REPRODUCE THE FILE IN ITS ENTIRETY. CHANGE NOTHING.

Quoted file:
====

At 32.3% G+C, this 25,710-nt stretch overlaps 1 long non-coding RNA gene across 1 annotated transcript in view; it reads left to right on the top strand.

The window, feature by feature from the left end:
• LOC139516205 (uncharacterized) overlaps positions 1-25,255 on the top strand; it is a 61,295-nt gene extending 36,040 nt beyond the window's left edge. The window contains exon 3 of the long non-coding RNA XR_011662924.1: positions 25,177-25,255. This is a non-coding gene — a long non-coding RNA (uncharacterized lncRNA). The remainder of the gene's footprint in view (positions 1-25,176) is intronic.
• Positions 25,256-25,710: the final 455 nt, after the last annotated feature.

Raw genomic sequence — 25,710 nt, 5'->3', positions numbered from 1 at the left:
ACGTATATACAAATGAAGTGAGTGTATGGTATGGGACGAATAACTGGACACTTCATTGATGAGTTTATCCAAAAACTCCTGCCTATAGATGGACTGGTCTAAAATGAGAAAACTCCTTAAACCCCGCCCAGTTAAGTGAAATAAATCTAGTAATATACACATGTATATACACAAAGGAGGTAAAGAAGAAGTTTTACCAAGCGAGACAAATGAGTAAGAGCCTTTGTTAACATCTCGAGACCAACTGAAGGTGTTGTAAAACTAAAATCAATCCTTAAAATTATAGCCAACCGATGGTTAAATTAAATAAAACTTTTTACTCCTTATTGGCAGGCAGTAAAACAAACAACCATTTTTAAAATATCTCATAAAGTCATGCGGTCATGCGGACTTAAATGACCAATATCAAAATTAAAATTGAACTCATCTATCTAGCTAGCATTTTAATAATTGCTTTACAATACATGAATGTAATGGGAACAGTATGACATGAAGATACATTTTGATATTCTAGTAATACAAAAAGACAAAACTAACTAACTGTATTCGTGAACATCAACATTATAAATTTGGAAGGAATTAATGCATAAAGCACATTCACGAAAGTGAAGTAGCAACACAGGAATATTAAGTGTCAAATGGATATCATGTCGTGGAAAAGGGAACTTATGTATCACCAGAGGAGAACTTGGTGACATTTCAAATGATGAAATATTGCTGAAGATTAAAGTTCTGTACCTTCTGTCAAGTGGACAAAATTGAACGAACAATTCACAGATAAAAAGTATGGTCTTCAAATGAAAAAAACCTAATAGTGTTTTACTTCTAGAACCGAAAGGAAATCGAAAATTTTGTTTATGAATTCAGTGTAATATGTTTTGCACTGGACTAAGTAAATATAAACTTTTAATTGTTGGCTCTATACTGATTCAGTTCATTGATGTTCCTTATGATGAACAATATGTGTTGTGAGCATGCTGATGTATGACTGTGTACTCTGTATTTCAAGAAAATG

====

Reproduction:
At 32.3% G+C, this 25,710-nt stretch overlaps 1 long non-coding RNA gene across 1 annotated transcript in view; it reads left to right on the top strand.

The window, feature by feature from the left end:
• LOC139516205 (uncharacterized) overlaps positions 1-25,255 on the top strand; it is a 61,295-nt gene extending 36,040 nt beyond the window's left edge. The window contains exon 3 of the long non-coding RNA XR_011662924.1: positions 25,177-25,255. This is a non-coding gene — a long non-coding RNA (uncharacterized lncRNA). The remainder of the gene's footprint in view (positions 1-25,176) is intronic.
• Positions 25,256-25,710: the final 455 nt, after the last annotated feature.

Raw genomic sequence — 25,710 nt, 5'->3', positions numbered from 1 at the left:
ACGTATATACAAATGAAGTGAGTGTATGGTATGGGACGAATAACTGGACACTTCATTGATGAGTTTATCCAAAAACTCCTGCCTATAGATGGACTGGTCTAAAATGAGAAAACTCCTTAAACCCCGCCCAGTTAAGTGAAATAAATCTAGTAATATACACATGTATATACACAAAGGAGGTAAAGAAGAAGTTTTACCAAGCGAGACAAATGAGTAAGAGCCTTTGTTAACATCTCGAGACCAACTGAAGGTGTTGTAAAACTAAAATCAATCCTTAAAATTATAGCCAACCGATGGTTAAATTAAATAAAACTTTTTACTCCTTATTGGCAGGCAGTAAAACAAACAACCATTTTTAAAATATCTCATAAAGTCATGCGGTCATGCGGACTTAAATGACCAATATCAAAATTAAAATTGAACTCATCTATCTAGCTAGCATTTTAATAATTGCTTTACAATACATGAATGTAATGGGAACAGTATGACATGAAGATACATTTTGATATTCTAGTAATACAAAAAGACAAAACTAACTAACTGTATTCGTGAACATCAACATTATAAATTTGGAAGGAATTAATGCATAAAGCACATTCACGAAAGTGAAGTAGCAACACAGGAATATTAAGTGTCAAATGGATATCATGTCGTGGAAAAGGGAACTTATGTATCACCAGAGGAGAACTTGGTGACATTTCAAATGATGAAATATTGCTGAAGATTAAAGTTCTGTACCTTCTGTCAAGTGGACAAAATTGAACGAACAATTCACAGATAAAAAGTATGGTCTTCAAATGAAAAAAACCTAATAGTGTTTTACTTCTAGAACCGAAAGGAAATCGAAAATTTTGTTTATGAATTCAGTGTAATATGTTTTGCACTGGACTAAGTAAATATAAACTTTTAATTGTTGGCTCTATACTGATTCAGTTCATTGATGTTCCTTATGATGAACAATATGTGTTGTGAGCATGCTGATGTATGACTGTGTACTCTGTATTTCAAGAAAATG